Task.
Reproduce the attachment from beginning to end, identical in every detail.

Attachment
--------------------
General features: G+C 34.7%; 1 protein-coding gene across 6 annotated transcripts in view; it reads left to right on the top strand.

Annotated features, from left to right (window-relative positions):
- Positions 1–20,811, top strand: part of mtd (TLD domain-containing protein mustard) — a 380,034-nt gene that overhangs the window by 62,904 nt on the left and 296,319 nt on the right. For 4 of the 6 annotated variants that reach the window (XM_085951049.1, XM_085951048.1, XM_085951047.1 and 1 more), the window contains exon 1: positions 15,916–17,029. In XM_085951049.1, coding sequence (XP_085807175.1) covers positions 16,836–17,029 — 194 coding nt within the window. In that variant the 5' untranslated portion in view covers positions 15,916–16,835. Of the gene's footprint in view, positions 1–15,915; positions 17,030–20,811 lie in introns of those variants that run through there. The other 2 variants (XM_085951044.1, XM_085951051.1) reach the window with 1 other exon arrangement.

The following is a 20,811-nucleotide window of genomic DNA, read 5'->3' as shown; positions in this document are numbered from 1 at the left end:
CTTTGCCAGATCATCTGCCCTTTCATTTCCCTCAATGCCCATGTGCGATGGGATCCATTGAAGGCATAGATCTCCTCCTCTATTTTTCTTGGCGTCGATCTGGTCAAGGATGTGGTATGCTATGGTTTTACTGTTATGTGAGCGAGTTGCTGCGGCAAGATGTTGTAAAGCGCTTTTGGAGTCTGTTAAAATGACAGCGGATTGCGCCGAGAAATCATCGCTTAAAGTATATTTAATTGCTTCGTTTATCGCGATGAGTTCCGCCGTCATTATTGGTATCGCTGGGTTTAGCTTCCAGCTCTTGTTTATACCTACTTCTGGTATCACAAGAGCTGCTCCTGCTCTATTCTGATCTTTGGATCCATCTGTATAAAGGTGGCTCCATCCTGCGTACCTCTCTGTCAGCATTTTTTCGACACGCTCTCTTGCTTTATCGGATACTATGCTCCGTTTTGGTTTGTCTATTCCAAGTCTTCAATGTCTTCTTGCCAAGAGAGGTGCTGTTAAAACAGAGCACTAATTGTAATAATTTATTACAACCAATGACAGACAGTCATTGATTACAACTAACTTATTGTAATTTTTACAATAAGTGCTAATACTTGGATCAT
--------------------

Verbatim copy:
General features: G+C 34.7%; 1 protein-coding gene across 6 annotated transcripts in view; it reads left to right on the top strand.

Annotated features, from left to right (window-relative positions):
- Positions 1–20,811, top strand: part of mtd (TLD domain-containing protein mustard) — a 380,034-nt gene that overhangs the window by 62,904 nt on the left and 296,319 nt on the right. For 4 of the 6 annotated variants that reach the window (XM_085951049.1, XM_085951048.1, XM_085951047.1 and 1 more), the window contains exon 1: positions 15,916–17,029. In XM_085951049.1, coding sequence (XP_085807175.1) covers positions 16,836–17,029 — 194 coding nt within the window. In that variant the 5' untranslated portion in view covers positions 15,916–16,835. Of the gene's footprint in view, positions 1–15,915; positions 17,030–20,811 lie in introns of those variants that run through there. The other 2 variants (XM_085951044.1, XM_085951051.1) reach the window with 1 other exon arrangement.

The following is a 20,811-nucleotide window of genomic DNA, read 5'->3' as shown; positions in this document are numbered from 1 at the left end:
CTTTGCCAGATCATCTGCCCTTTCATTTCCCTCAATGCCCATGTGCGATGGGATCCATTGAAGGCATAGATCTCCTCCTCTATTTTTCTTGGCGTCGATCTGGTCAAGGATGTGGTATGCTATGGTTTTACTGTTATGTGAGCGAGTTGCTGCGGCAAGATGTTGTAAAGCGCTTTTGGAGTCTGTTAAAATGACAGCGGATTGCGCCGAGAAATCATCGCTTAAAGTATATTTAATTGCTTCGTTTATCGCGATGAGTTCCGCCGTCATTATTGGTATCGCTGGGTTTAGCTTCCAGCTCTTGTTTATACCTACTTCTGGTATCACAAGAGCTGCTCCTGCTCTATTCTGATCTTTGGATCCATCTGTATAAAGGTGGCTCCATCCTGCGTACCTCTCTGTCAGCATTTTTTCGACACGCTCTCTTGCTTTATCGGATACTATGCTCCGTTTTGGTTTGTCTATTCCAAGTCTTCAATGTCTTCTTGCCAAGAGAGGTGCTGTTAAAACAGAGCACTAATTGTAATAATTTATTACAACCAATGACAGACAGTCATTGATTACAACTAACTTATTGTAATTTTTACAATAAGTGCTAATACTTGGATCAT